Trans-Actor: A UX for AI

Trans-Actor: A UX for AI2016
Trans-Actor Modules
Movement Module
Behavior Module
Light Module
Sound Module

Trans-actor: A UX for AI explores how conversational user interfaces can feel more human by imitating humans less. The project proposes a new form of nonverbal communication to supplement current AI communication strategies. This new nonverbal language relies less on verbal language, substituting instead motion, light, behavior, and non-verbal tones.

Trans-Actor is a collaboration with Sche-I Wang and Xing Lu.
It won the award for "Most Though-Provoking" at the 2016 Microsoft Design Expo.

Current conversational interfaces imitate humans—why? Computers have different strengths and weaknesses from us, they have different decision-making processes, they literally speak a different language from us.

Computers need their own unique identity.

We believe that this new identity can let users better understand how their device works, they would be able to perform more customized tasks, more productive searches, and have more collaborative interactions. But in order to better collaborate with our computers, we need a sort of creole, a lingua franca. What we are proposing here is a designed language for conversing with AI-based computational actors like conversational interfaces. This new language can mediate communication between human and computational actors, making the human-computer relationship resemble talking with someone culturally different from yourself. We're arguing that developing a user experience for transparency will create this new, computational identity. What we mean by transparency is that the user should be able to understand what the computer is doing and why. In this way, conversations can become more nuanced and meaningful.

To create this new, transparent language, we looked at how conversational interfaces could communicate emotions through developing a functional cui, how they might respond nonverbally with a chatbot that only responds with gifs, and what a natively computational form might look like through a series of form studies. Based on our research, we then developed four working prototypes that use sound, light, motion and behavior to communicate nonverbally. We transformed the current notion of a conversational interface as a disembodied voice in a black box into an embodied set of networked objects. These objects communicate with the user through distinct modalities which facilitate the conversation and help the user understand subjectively what is happening with the device. We isolated each method of nonverbal communication into its own module in order to better understand its effect.

The light module shows how the computer is listening to the user. It uses the color and brightness of the LEDs to give a general impression of how the computer is receiving the input. This is analogous to how we use facial expressions in communication.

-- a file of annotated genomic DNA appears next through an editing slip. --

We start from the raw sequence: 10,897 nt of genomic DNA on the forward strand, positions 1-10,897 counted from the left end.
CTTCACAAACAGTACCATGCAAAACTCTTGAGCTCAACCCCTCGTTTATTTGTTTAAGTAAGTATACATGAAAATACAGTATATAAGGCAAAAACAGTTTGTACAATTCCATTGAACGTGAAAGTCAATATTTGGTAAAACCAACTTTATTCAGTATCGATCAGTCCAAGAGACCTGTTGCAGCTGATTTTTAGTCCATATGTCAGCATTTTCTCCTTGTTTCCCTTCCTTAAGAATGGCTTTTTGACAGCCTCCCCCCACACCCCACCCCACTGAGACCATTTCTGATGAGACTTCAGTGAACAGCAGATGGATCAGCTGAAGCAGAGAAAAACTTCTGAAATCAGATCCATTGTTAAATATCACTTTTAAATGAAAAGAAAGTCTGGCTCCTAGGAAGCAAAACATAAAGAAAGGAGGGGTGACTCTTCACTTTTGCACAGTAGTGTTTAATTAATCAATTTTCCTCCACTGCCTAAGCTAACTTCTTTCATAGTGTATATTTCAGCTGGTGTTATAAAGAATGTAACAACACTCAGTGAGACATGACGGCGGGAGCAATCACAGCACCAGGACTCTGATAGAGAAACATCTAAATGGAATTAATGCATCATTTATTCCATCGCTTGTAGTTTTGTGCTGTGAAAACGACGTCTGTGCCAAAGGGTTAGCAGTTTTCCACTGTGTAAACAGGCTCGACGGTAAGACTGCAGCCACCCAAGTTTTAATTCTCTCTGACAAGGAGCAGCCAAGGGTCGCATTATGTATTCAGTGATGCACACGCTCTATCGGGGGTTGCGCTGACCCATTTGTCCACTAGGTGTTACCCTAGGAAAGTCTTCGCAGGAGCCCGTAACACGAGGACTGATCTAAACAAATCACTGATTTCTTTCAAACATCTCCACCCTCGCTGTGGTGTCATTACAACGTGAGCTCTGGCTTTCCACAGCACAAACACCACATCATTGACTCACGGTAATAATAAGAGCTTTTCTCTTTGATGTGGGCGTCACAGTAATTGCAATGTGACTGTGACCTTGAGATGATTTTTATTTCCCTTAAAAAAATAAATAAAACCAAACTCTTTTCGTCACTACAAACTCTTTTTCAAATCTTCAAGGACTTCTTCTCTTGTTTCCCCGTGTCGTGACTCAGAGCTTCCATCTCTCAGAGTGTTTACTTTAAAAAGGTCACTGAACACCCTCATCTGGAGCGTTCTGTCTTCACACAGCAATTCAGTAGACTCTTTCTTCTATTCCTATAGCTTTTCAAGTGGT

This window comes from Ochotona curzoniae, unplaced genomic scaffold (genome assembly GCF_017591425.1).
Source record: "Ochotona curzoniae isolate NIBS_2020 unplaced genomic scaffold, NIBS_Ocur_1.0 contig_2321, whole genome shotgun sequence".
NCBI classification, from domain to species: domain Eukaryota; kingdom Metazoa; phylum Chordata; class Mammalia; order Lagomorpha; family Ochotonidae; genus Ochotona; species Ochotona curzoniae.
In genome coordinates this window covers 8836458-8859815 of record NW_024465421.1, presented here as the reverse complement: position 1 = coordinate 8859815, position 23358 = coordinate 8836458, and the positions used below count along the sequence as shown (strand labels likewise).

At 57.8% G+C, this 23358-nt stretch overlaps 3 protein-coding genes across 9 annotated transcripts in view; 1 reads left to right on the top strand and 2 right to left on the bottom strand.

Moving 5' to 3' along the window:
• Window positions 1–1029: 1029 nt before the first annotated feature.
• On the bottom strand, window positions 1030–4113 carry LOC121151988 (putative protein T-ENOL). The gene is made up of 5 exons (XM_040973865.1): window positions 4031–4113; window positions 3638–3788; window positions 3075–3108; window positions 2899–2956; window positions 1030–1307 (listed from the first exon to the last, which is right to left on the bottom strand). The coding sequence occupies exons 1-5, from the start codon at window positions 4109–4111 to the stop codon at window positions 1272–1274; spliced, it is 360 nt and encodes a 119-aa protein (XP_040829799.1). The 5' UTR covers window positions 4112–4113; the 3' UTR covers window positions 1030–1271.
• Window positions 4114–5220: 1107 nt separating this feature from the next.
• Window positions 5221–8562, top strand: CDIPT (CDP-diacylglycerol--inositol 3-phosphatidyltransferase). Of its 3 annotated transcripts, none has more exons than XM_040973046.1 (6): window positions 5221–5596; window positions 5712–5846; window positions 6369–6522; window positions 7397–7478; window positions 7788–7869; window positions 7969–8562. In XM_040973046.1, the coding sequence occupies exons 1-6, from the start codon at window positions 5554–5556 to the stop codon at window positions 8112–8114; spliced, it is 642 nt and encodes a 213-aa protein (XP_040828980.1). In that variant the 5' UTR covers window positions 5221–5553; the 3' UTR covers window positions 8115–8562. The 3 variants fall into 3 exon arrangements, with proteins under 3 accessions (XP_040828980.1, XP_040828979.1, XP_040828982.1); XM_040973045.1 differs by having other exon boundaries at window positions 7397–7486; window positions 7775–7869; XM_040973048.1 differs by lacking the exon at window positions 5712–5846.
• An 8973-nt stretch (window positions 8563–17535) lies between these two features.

The audio module reveals the computer's next actions. We've used tones to indicate that the computer is thinking, and to communicate some of the details about the task it is about to start. This is modeled after filler words like "um" and "uh". These words help to indicate the speaker has more to say.

The motion module indicates the status of the task the computer is currently working on. This functions as gestures and postures do in human to human communication, revealing the response to current actions.

The behavior module shows the general status of the computer. Just as you can tell when someone is stressed or tired by their actions or the bags under their eyes, the user can tell how taxed the computer is by the speed of the fan cooling the CPU.

We think this sort of communication system could assist in a higher-level decision-making process. For example, a scriptwriter may use it to help figure out the details of a scene. Our hope is that these four modules—sound, light, movement, and behavior—facilitate conversation by augmenting standardized voice output with nonverbal, subjective indicators. These add an element of behavior native to computational devices which resembles the nonverbal communication we understand from speaking with other people.

We explored this new UX language for artificial intelligence in order to create a distinctly computational identity, which we think could help users better understand and converse with computational agents. We chose these forms to move away from the human-centric, and toward a native computational appearance. In addition, we wanted to encourage a physical interaction with the user so the two can develop trust, learn each other's habits, and form a close relationship. This system aims to communicate through multiple channels and with redundancies. Its transparent user experience design helps the user to better understand how the system operates, changing the user's interactions with it, allowing the system to better understand them. With this altered behavior, the system will afford more in-depth interactions, helping to create a more collaborative relationship.

From these prototypes, we've found that knowing more about what the computer is doing or how it works, makes the computer strangely more personable. Can we really relate more to computers by making them less like us? With a more conversational interaction, how do we differentiate between a conversation and a command? What is the relationship between the user and the machine? When a computational agent has its own identity, what characteristics emerge as native behaviors or qualities and do those qualities change per individual device? Does the brand affect its characteristics? Can the user affect the behavior? We hope this project is an interesting provocation that can lead to further experimentation and user testing, and hopefully help change the way we think about the user experience and design of artificially intelligent and conversational systems.